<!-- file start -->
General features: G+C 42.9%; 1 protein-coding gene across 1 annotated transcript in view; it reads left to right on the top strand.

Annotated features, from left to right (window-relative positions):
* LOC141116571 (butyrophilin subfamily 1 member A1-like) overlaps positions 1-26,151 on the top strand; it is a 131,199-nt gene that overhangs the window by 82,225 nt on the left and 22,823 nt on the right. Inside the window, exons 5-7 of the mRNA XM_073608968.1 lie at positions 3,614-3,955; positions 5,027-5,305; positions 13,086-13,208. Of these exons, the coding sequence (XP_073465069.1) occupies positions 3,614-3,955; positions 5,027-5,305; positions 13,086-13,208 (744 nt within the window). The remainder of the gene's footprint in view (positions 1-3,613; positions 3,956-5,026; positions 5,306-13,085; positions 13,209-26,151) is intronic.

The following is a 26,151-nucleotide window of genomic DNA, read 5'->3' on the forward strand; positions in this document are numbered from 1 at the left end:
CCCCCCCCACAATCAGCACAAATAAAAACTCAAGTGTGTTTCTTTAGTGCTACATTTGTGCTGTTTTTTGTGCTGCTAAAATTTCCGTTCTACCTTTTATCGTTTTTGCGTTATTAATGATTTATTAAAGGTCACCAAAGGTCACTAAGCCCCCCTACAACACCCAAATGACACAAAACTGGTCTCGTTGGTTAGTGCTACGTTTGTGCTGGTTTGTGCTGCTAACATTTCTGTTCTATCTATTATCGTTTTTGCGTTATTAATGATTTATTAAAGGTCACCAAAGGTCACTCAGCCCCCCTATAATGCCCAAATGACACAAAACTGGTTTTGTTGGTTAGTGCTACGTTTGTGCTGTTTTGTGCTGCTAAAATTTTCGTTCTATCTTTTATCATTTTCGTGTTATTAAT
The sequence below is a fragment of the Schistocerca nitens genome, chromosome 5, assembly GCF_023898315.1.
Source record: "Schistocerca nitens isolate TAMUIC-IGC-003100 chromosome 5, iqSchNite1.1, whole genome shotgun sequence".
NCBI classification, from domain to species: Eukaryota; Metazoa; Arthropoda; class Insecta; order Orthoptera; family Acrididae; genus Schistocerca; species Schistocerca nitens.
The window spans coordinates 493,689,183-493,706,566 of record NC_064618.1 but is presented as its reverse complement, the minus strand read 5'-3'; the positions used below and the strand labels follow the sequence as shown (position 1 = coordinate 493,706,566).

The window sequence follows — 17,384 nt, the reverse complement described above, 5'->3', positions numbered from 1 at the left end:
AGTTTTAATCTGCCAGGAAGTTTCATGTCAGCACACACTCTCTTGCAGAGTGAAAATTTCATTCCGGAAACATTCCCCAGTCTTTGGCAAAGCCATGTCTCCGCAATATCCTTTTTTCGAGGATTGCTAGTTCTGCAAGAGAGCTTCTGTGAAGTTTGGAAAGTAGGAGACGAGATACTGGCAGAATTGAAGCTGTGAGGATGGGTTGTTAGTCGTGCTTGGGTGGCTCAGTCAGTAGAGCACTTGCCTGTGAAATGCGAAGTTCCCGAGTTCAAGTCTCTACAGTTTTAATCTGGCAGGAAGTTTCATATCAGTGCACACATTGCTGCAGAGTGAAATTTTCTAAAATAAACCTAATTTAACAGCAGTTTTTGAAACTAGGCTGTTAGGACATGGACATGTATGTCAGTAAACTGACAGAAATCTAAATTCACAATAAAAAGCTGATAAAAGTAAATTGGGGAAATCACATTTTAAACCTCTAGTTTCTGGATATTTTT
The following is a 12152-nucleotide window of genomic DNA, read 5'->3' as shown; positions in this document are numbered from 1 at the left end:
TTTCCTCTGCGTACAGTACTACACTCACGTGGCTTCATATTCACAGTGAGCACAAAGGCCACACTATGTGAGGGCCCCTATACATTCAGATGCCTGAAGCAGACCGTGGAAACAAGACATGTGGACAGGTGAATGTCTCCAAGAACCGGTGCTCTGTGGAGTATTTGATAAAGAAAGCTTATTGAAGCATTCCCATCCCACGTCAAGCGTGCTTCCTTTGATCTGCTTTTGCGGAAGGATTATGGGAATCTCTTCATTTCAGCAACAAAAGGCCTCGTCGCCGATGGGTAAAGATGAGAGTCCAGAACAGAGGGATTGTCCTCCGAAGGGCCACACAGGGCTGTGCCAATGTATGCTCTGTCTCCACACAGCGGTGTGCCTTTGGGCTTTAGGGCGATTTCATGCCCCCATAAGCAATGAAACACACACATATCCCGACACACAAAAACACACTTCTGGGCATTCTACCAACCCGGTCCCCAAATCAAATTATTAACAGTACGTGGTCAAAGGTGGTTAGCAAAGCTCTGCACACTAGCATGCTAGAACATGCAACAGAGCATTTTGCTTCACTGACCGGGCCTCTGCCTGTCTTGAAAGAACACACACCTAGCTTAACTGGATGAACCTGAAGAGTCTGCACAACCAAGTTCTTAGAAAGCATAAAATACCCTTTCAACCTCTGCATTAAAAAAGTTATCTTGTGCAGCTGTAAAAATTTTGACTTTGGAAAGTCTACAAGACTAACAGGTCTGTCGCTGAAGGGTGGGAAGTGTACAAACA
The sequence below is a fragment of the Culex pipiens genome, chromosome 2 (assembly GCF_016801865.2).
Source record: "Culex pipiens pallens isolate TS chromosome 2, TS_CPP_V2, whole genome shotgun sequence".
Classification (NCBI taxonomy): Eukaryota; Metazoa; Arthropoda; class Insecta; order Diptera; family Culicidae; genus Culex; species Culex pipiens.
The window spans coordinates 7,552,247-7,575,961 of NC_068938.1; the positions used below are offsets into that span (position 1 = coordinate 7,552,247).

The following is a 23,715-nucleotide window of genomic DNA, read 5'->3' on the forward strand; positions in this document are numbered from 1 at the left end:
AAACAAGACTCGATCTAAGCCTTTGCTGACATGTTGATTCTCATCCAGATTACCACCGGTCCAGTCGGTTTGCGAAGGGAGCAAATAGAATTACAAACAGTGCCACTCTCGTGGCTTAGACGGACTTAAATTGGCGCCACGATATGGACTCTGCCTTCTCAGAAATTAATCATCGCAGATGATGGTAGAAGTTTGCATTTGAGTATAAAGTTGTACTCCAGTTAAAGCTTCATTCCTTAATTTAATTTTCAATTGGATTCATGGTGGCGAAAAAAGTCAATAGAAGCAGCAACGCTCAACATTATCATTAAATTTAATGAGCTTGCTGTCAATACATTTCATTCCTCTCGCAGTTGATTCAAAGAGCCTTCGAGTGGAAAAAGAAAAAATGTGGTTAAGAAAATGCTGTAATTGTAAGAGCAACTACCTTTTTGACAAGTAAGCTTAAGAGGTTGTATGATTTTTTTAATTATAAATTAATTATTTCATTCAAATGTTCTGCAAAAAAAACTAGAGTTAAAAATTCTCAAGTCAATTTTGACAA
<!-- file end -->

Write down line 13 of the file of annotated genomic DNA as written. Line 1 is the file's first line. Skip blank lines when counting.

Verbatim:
TTTCCTCTGCGTACAGTACTACACTCACGTGGCTTCATATTCACAGTGAGCACAAAGGCCACACTATGTGAGGGCCCCTATACATTCAGATGCCTGAAGCAGACCGTGGAAACAAGACATGTGGACAGGTGAATGTCTCCAAGAACCGGTGCTCTGTGGAGTATTTGATAAAGAAAGCTTATTGAAGCATTCCCATCCCACGTCAAGCGTGCTTCCTTTGATCTGCTTTTGCGGAAGGATTATGGGAATCTCTTCATTTCAGCAACAAAAGGCCTCGTCGCCGATGGGTAAAGATGAGAGTCCAGAACAGAGGGATTGTCCTCCGAAGGGCCACACAGGGCTGTGCCAATGTATGCTCTGTCTCCACACAGCGGTGTGCCTTTGGGCTTTAGGGCGATTTCATGCCCCCATAAGCAATGAAACACACACATATCCCGACACACAAAAACACACTTCTGGGCATTCTACCAACCCGGTCCCCAAATCAAATTATTAACAGTACGTGGTCAAAGGTGGTTAGCAAAGCTCTGCACACTAGCATGCTAGAACATGCAACAGAGCATTTTGCTTCACTGACCGGGCCTCTGCCTGTCTTGAAAGAACACACACCTAGCTTAACTGGATGAACCTGAAGAGTCTGCACAACCAAGTTCTTAGAAAGCATAAAATACCCTTTCAACCTCTGCATTAAAAAAGTTATCTTGTGCAGCTGTAAAAATTTTGACTTTGGAAAGTCTACAAGACTAACAGGTCTGTCGCTGAAGGGTGGGAAGTGTACAAACA